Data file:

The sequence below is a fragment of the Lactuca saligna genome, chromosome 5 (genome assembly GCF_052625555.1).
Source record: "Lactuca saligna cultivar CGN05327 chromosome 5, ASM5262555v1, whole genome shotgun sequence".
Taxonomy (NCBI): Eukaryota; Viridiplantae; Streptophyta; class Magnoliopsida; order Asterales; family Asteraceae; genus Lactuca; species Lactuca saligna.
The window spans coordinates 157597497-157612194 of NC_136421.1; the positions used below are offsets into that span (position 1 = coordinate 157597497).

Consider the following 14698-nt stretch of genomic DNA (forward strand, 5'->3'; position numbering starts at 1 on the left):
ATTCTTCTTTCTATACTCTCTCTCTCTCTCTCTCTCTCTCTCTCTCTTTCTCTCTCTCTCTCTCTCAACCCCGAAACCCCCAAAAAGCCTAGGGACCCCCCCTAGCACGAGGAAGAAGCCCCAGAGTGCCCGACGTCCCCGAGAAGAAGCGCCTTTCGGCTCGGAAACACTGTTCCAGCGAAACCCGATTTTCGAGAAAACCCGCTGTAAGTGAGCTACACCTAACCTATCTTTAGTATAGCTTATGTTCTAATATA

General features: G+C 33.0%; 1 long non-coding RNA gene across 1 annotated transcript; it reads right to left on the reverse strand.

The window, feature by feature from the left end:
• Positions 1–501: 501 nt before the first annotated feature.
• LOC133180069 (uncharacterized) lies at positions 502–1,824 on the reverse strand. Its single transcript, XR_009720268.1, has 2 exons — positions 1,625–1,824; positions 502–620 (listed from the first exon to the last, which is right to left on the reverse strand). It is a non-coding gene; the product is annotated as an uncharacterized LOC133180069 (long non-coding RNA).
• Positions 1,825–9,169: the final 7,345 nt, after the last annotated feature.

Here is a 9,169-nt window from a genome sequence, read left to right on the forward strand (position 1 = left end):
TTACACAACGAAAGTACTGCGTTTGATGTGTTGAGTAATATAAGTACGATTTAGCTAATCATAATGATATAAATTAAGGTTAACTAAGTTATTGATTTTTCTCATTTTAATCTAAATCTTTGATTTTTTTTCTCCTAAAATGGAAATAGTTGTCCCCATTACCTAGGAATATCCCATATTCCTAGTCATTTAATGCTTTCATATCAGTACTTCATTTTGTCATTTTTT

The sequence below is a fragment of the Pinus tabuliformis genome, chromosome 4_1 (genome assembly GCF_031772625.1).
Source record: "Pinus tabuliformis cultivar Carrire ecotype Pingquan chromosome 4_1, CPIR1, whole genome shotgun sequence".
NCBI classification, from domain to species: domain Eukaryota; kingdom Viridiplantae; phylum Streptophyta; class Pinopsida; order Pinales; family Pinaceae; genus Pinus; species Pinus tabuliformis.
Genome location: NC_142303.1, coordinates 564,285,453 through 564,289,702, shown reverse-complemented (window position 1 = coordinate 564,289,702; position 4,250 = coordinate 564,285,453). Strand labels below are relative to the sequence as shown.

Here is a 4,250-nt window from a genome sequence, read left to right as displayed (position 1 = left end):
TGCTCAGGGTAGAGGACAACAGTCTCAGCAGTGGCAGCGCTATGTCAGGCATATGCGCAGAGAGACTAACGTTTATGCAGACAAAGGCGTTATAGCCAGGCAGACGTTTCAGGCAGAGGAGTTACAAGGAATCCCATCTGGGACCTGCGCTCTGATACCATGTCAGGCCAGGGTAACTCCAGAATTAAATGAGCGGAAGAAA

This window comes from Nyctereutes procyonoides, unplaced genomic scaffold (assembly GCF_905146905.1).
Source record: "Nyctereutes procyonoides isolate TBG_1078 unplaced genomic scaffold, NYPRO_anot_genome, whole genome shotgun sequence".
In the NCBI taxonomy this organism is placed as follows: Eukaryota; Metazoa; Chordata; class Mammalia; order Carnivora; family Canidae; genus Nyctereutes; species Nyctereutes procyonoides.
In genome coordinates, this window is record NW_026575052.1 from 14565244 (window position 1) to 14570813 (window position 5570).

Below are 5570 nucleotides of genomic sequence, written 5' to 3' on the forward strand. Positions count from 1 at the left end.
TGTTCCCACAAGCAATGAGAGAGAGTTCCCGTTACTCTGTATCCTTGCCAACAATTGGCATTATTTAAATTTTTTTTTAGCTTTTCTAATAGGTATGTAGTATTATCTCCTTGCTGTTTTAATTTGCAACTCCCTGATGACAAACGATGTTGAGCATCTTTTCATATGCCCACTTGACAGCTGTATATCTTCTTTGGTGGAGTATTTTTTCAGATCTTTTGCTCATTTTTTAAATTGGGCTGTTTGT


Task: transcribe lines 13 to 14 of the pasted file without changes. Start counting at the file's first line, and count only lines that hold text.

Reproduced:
TTACACAACGAAAGTACTGCGTTTGATGTGTTGAGTAATATAAGTACGATTTAGCTAATCATAATGATATAAATTAAGGTTAACTAAGTTATTGATTTTTCTCATTTTAATCTAAATCTTTGATTTTTTTTCTCCTAAAATGGAAATAGTTGTCCCCATTACCTAGGAATATCCCATATTCCTAGTCATTTAATGCTTTCATATCAGTACTTCATTTTGTCATTTTTT

The sequence below is a fragment of the Pinus tabuliformis genome, chromosome 4_1 (genome assembly GCF_031772625.1).